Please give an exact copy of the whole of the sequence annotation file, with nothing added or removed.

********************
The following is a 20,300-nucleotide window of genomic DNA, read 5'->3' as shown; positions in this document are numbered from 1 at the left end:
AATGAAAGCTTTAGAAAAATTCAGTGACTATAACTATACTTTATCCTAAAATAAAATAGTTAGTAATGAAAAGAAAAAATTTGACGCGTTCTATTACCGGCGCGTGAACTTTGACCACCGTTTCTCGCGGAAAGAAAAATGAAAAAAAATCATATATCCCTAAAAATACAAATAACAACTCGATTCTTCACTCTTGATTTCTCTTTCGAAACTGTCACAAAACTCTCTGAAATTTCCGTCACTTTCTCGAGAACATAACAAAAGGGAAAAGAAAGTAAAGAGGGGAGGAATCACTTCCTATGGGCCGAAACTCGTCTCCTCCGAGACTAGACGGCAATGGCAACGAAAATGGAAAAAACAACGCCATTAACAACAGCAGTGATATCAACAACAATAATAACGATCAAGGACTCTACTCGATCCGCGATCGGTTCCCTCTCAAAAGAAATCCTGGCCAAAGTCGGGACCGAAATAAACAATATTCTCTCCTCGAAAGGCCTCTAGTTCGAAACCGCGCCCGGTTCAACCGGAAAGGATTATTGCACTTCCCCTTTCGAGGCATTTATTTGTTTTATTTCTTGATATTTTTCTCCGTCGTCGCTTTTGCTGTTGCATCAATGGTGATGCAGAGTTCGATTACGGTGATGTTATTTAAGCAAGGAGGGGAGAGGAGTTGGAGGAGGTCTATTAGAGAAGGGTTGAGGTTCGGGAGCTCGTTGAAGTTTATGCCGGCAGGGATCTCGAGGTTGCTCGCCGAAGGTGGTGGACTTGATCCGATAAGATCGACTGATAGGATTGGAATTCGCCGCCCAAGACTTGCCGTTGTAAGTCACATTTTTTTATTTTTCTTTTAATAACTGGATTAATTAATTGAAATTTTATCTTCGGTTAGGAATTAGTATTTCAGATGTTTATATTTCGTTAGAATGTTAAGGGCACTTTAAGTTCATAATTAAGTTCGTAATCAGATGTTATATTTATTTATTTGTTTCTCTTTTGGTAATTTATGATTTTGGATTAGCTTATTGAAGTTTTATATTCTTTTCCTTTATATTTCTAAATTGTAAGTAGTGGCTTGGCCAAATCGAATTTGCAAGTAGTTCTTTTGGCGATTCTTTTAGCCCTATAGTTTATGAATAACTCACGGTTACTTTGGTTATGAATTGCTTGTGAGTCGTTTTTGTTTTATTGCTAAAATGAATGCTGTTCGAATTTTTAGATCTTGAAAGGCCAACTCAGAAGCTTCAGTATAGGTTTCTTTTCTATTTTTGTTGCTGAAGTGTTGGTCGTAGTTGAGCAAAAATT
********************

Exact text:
The following is a 20,300-nucleotide window of genomic DNA, read 5'->3' as shown; positions in this document are numbered from 1 at the left end:
AATGAAAGCTTTAGAAAAATTCAGTGACTATAACTATACTTTATCCTAAAATAAAATAGTTAGTAATGAAAAGAAAAAATTTGACGCGTTCTATTACCGGCGCGTGAACTTTGACCACCGTTTCTCGCGGAAAGAAAAATGAAAAAAAATCATATATCCCTAAAAATACAAATAACAACTCGATTCTTCACTCTTGATTTCTCTTTCGAAACTGTCACAAAACTCTCTGAAATTTCCGTCACTTTCTCGAGAACATAACAAAAGGGAAAAGAAAGTAAAGAGGGGAGGAATCACTTCCTATGGGCCGAAACTCGTCTCCTCCGAGACTAGACGGCAATGGCAACGAAAATGGAAAAAACAACGCCATTAACAACAGCAGTGATATCAACAACAATAATAACGATCAAGGACTCTACTCGATCCGCGATCGGTTCCCTCTCAAAAGAAATCCTGGCCAAAGTCGGGACCGAAATAAACAATATTCTCTCCTCGAAAGGCCTCTAGTTCGAAACCGCGCCCGGTTCAACCGGAAAGGATTATTGCACTTCCCCTTTCGAGGCATTTATTTGTTTTATTTCTTGATATTTTTCTCCGTCGTCGCTTTTGCTGTTGCATCAATGGTGATGCAGAGTTCGATTACGGTGATGTTATTTAAGCAAGGAGGGGAGAGGAGTTGGAGGAGGTCTATTAGAGAAGGGTTGAGGTTCGGGAGCTCGTTGAAGTTTATGCCGGCAGGGATCTCGAGGTTGCTCGCCGAAGGTGGTGGACTTGATCCGATAAGATCGACTGATAGGATTGGAATTCGCCGCCCAAGACTTGCCGTTGTAAGTCACATTTTTTTATTTTTCTTTTAATAACTGGATTAATTAATTGAAATTTTATCTTCGGTTAGGAATTAGTATTTCAGATGTTTATATTTCGTTAGAATGTTAAGGGCACTTTAAGTTCATAATTAAGTTCGTAATCAGATGTTATATTTATTTATTTGTTTCTCTTTTGGTAATTTATGATTTTGGATTAGCTTATTGAAGTTTTATATTCTTTTCCTTTATATTTCTAAATTGTAAGTAGTGGCTTGGCCAAATCGAATTTGCAAGTAGTTCTTTTGGCGATTCTTTTAGCCCTATAGTTTATGAATAACTCACGGTTACTTTGGTTATGAATTGCTTGTGAGTCGTTTTTGTTTTATTGCTAAAATGAATGCTGTTCGAATTTTTAGATCTTGAAAGGCCAACTCAGAAGCTTCAGTATAGGTTTCTTTTCTATTTTTGTTGCTGAAGTGTTGGTCGTAGTTGAGCAAAAATT